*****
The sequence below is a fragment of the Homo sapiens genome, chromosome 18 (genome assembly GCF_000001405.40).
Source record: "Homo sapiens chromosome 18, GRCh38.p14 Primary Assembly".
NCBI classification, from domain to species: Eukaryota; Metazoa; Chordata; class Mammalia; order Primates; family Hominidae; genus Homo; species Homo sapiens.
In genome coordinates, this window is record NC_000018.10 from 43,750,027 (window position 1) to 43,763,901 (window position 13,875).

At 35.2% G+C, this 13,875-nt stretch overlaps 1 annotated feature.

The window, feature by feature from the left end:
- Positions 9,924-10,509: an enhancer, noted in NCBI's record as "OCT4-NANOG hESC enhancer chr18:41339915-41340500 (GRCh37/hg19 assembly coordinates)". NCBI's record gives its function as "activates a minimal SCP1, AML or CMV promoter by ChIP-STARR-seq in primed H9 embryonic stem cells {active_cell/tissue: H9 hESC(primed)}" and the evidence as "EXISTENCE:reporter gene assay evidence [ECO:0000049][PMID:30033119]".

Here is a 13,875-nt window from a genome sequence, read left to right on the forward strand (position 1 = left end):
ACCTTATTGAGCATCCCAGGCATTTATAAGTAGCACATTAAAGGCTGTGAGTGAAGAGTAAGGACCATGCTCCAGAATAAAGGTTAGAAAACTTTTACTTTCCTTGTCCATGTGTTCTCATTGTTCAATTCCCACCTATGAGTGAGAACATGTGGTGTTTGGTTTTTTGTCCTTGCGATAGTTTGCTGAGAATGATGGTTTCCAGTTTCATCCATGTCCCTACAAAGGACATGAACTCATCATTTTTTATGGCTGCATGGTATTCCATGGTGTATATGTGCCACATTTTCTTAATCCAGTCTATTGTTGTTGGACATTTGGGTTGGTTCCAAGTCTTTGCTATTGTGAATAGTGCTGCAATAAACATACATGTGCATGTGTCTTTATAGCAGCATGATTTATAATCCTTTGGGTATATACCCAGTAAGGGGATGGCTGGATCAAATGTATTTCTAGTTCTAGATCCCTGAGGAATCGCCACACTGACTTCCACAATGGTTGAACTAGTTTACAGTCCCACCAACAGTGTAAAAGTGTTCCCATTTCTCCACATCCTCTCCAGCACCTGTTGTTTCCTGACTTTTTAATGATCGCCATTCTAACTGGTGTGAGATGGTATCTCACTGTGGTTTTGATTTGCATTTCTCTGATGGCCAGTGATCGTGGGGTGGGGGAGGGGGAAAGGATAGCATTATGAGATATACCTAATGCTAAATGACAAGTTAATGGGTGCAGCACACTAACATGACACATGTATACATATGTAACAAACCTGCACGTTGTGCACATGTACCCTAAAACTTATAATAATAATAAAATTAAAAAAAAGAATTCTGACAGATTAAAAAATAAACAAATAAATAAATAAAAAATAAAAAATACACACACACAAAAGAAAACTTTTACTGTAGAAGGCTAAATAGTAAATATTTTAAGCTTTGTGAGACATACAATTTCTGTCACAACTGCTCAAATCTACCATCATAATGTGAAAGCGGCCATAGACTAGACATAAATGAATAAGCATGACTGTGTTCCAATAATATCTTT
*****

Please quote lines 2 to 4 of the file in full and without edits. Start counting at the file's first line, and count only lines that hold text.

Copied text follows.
Source record: "Homo sapiens chromosome 18, GRCh38.p14 Primary Assembly".
NCBI classification, from domain to species: Eukaryota; Metazoa; Chordata; class Mammalia; order Primates; family Hominidae; genus Homo; species Homo sapiens.
In genome coordinates, this window is record NC_000018.10 from 43,750,027 (window position 1) to 43,763,901 (window position 13,875).